Another way to put this: It’s better to write about what the NEWS is, rather than what the reporter WANTS the news to be. This is a clear case of the latter, and it’s truly annoying.

    It’s also lazy on the reporter’s part, and I have to wonder whether the reporter was simply bowled over and bewildered by the subject of liturgy, and decided to write about what he DID know – politics.

  • chuck

    I’m a residetnt of Dallas and a regular reader of the Morning News. I have plenty of criticisms of the paper but ya’ll’s were good for a laugh.

    You are upset because the article you wanted written wasn’t written. But that article has no place outside a denominational publication.

    I have no interest in reading about internal church politics in the Dallas paper. I don’t even want to read about those of my own denomination in that venue and I spend several hrs a month keeping up with such things elsewhwere.

    As far as I am concerned the meeting was not “news” in Dallas outside of Roman Catholic circles unless a fight broke out and they had to use my tax dollars to call police in to break it up.

  • tmatt

    CHUCK:

    Some of the most fascinating battles within the Roman Church — America’s largest religious body — are linked to doctrine and worship. These affect many, many people in the Dallas area and in Texas.

    Newspapers cover all kinds of issues that appeal to people in various niches — from sports to arts. There are many, many Dallas Cowboy fans who could care less about opera and vice versa. Like I said, nothing I write about — in newspapers from coast to coast — delivers a higher amount of response than coverage of worship issues, and not just from the believers involved in the individual case. It is news. Would you agree that the worship changes of Vatican II were news?

  • chuck

    tmatt asks:

    Would you agree that the worship changes of Vatican II were news?

    My response:

    NO!…, sort of.

    Now an explanation

    The actual worship changes of Vatican II were qualitatively no different from the little Church in the Wildwood deciding to get a new hymnal. Important to those involved and worthy of being written up in church newsletters and denominational publications. But not in Time nor the Wildwood County Gazette.

    Internal church matters are not news to the wider community.

    But….

    If the changes have an impact on the wider community then they may become news.

    If the choice of hymnal at Wildwood causes the church to split ….. and because of the split several members of the school board are no longer speaking to each other …..and cannot pass a budget and the schools have to close…then that is news.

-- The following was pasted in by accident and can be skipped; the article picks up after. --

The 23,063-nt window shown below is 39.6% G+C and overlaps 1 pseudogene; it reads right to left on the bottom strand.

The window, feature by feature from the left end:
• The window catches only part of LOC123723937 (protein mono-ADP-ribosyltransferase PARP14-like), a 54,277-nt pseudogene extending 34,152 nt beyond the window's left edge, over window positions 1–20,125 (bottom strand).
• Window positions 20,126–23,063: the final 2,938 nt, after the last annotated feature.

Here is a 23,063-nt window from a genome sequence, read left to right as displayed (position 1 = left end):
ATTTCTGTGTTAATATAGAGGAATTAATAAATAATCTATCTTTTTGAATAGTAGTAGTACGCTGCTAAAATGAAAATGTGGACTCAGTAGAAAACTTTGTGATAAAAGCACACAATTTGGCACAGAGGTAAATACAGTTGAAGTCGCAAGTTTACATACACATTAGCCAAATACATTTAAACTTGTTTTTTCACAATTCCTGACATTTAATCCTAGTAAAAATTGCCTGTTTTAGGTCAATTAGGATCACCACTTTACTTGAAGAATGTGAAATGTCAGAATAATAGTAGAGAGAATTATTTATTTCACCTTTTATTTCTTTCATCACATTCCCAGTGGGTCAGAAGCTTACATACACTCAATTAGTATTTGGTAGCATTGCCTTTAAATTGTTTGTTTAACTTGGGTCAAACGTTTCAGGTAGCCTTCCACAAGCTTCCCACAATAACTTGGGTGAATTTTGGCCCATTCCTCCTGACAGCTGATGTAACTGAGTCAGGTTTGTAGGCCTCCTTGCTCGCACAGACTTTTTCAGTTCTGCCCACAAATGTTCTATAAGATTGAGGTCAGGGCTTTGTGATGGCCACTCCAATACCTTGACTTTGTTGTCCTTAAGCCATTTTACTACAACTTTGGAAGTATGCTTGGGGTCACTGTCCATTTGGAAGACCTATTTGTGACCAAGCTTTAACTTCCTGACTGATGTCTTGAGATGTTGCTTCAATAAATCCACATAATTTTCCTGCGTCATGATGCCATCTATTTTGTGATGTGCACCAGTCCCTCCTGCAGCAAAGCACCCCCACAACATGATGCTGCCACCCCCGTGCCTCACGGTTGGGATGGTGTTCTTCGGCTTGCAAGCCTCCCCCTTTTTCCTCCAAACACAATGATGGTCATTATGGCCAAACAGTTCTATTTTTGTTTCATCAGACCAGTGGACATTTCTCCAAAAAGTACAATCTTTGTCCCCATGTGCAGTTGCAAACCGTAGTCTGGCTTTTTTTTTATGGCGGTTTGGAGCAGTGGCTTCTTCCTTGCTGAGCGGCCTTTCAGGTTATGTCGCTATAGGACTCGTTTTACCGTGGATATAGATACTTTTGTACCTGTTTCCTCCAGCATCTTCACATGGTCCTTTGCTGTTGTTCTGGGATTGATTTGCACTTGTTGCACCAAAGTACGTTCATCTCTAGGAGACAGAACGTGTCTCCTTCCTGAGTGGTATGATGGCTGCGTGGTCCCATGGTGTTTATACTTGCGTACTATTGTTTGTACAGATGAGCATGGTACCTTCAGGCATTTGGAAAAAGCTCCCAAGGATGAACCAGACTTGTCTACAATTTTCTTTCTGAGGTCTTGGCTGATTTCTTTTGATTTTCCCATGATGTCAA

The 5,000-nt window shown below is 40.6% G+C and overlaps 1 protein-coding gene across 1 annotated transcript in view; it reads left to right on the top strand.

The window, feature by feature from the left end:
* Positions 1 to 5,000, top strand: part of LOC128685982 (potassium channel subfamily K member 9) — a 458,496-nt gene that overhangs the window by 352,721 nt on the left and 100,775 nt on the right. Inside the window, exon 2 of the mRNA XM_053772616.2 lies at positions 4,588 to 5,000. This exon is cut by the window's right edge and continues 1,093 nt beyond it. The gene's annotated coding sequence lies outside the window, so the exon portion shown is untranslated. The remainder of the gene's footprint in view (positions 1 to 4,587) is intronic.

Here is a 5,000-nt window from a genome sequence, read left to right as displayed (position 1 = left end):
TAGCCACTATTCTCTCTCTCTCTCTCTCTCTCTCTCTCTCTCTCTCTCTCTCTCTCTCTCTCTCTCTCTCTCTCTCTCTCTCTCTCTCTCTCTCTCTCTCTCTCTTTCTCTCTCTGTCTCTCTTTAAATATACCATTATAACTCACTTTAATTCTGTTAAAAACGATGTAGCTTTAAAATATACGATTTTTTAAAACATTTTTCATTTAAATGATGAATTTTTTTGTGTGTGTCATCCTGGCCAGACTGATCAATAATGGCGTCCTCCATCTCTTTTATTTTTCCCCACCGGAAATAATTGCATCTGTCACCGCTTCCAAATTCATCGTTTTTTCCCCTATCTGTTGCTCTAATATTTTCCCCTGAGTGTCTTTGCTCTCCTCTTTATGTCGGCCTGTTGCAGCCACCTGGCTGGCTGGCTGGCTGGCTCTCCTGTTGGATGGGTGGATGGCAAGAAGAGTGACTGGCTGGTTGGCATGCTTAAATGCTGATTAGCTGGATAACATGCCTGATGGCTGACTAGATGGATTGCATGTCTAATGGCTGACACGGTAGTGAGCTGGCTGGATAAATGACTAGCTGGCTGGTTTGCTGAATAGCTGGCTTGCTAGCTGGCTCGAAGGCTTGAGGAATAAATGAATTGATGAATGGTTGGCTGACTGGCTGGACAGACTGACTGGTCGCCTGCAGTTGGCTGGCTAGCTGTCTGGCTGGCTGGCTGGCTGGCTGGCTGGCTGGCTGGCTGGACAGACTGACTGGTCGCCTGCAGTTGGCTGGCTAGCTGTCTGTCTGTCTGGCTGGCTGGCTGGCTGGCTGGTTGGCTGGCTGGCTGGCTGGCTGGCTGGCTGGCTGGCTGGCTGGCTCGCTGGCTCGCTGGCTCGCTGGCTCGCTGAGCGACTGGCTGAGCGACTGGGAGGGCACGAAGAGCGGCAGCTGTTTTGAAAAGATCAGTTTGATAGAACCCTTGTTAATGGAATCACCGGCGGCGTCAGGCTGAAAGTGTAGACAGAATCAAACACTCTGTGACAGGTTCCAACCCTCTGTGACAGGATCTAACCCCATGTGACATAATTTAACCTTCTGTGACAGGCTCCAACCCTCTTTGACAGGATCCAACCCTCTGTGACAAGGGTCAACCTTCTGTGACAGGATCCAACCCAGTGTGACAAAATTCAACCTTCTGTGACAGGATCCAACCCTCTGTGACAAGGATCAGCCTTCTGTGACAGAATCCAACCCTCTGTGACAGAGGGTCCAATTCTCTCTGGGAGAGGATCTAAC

New Hymnals and church split: NOT NEWS.

    Schools close:NEWS

    Two examples from my own life:

    1. When I was in 2nd grade the Asheville City School system stopped serving fish on Fridays when it became OK for Catholics to eat meat on Friday. There is a case where Vatican II had an impact on the wider community. That was news worthy of the city paper. The atheist whose child allergic to fish no longer had to pack a lunch on Friday. And the students now had to face”Friday Soup” where all the veggie’s and meat that were not eaten earlier in the week reappeared. NEWS

    2. The preacher at my Protestant seminary graduation was the Bishop of the local Roman Catholic Diocese. Would not have happened without Vatican II. Worthy of extensive coverage in various church publications. But not the sort of thing that needed to be reported in the city paper. NOT NEWS

  • Richard

    “The atheist whose child allergic to fish no longer had to pack a lunch on Friday.”

    I smell an ulterior motive.

  • Marge

    Chuck, you sound like one of those people who misunderstand the Bill of Rights, and think instead of freedom OF religion we’re guaranteed freedom FROM religion.

    A new church, (or rather, two churches resulting from the split of an old one, as per your story,) is no less news than a new theater group, a news sports franchise, a new political party.

    Just becasue football doesn’t interest me is no reason for me to think the newspaper should stop reporting on it.

    Your idea that if something has no impact on you personally it’s not news is hogwash.

  • http://www.buscaraons.blogspot.com xavier

    Tmatt:

    Thoughtful article. Also I need to slightly nuance your description of Adoremus as traditionalist. It’s not traditionlist in the sense that Catholic understand it. Within the Catholic context, traditionalist is one who is unenthusiastic about the New mass and prefers the Tridentine mass.